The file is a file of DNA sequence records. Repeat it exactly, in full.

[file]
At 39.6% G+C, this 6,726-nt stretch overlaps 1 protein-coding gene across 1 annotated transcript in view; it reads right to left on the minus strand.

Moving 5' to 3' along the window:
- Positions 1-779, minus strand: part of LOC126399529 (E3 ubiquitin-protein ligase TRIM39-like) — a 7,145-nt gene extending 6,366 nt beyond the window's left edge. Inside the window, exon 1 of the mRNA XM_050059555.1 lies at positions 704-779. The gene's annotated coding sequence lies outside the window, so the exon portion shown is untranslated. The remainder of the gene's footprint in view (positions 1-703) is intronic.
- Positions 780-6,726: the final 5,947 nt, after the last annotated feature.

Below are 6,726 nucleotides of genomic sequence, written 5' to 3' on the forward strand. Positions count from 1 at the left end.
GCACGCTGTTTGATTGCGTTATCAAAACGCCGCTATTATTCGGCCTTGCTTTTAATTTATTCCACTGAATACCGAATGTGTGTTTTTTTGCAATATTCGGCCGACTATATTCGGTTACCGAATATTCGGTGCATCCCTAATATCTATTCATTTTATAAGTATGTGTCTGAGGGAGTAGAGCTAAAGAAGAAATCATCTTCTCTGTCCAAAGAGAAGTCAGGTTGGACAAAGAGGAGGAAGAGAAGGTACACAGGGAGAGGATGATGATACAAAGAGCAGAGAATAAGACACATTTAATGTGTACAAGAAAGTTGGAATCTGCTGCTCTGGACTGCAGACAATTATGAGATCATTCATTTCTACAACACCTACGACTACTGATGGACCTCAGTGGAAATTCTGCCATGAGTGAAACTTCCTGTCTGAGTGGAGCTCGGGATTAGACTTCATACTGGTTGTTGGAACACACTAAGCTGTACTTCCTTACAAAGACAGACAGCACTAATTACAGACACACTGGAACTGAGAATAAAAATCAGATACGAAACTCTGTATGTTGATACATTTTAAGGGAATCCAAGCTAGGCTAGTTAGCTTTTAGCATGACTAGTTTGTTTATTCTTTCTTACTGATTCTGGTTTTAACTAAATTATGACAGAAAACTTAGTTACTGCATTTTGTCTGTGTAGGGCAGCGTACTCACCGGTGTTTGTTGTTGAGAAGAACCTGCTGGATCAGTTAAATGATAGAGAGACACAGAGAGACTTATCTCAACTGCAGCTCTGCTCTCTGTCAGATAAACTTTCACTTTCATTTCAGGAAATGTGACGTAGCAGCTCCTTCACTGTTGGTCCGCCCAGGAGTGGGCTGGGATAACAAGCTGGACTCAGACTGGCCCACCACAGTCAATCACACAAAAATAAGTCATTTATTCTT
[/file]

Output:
At 39.6% G+C, this 6,726-nt stretch overlaps 1 protein-coding gene across 1 annotated transcript in view; it reads right to left on the minus strand.

Moving 5' to 3' along the window:
- Positions 1-779, minus strand: part of LOC126399529 (E3 ubiquitin-protein ligase TRIM39-like) — a 7,145-nt gene extending 6,366 nt beyond the window's left edge. Inside the window, exon 1 of the mRNA XM_050059555.1 lies at positions 704-779. The gene's annotated coding sequence lies outside the window, so the exon portion shown is untranslated. The remainder of the gene's footprint in view (positions 1-703) is intronic.
- Positions 780-6,726: the final 5,947 nt, after the last annotated feature.

Below are 6,726 nucleotides of genomic sequence, written 5' to 3' on the forward strand. Positions count from 1 at the left end.
GCACGCTGTTTGATTGCGTTATCAAAACGCCGCTATTATTCGGCCTTGCTTTTAATTTATTCCACTGAATACCGAATGTGTGTTTTTTTGCAATATTCGGCCGACTATATTCGGTTACCGAATATTCGGTGCATCCCTAATATCTATTCATTTTATAAGTATGTGTCTGAGGGAGTAGAGCTAAAGAAGAAATCATCTTCTCTGTCCAAAGAGAAGTCAGGTTGGACAAAGAGGAGGAAGAGAAGGTACACAGGGAGAGGATGATGATACAAAGAGCAGAGAATAAGACACATTTAATGTGTACAAGAAAGTTGGAATCTGCTGCTCTGGACTGCAGACAATTATGAGATCATTCATTTCTACAACACCTACGACTACTGATGGACCTCAGTGGAAATTCTGCCATGAGTGAAACTTCCTGTCTGAGTGGAGCTCGGGATTAGACTTCATACTGGTTGTTGGAACACACTAAGCTGTACTTCCTTACAAAGACAGACAGCACTAATTACAGACACACTGGAACTGAGAATAAAAATCAGATACGAAACTCTGTATGTTGATACATTTTAAGGGAATCCAAGCTAGGCTAGTTAGCTTTTAGCATGACTAGTTTGTTTATTCTTTCTTACTGATTCTGGTTTTAACTAAATTATGACAGAAAACTTAGTTACTGCATTTTGTCTGTGTAGGGCAGCGTACTCACCGGTGTTTGTTGTTGAGAAGAACCTGCTGGATCAGTTAAATGATAGAGAGACACAGAGAGACTTATCTCAACTGCAGCTCTGCTCTCTGTCAGATAAACTTTCACTTTCATTTCAGGAAATGTGACGTAGCAGCTCCTTCACTGTTGGTCCGCCCAGGAGTGGGCTGGGATAACAAGCTGGACTCAGACTGGCCCACCACAGTCAATCACACAAAAATAAGTCATTTATTCTT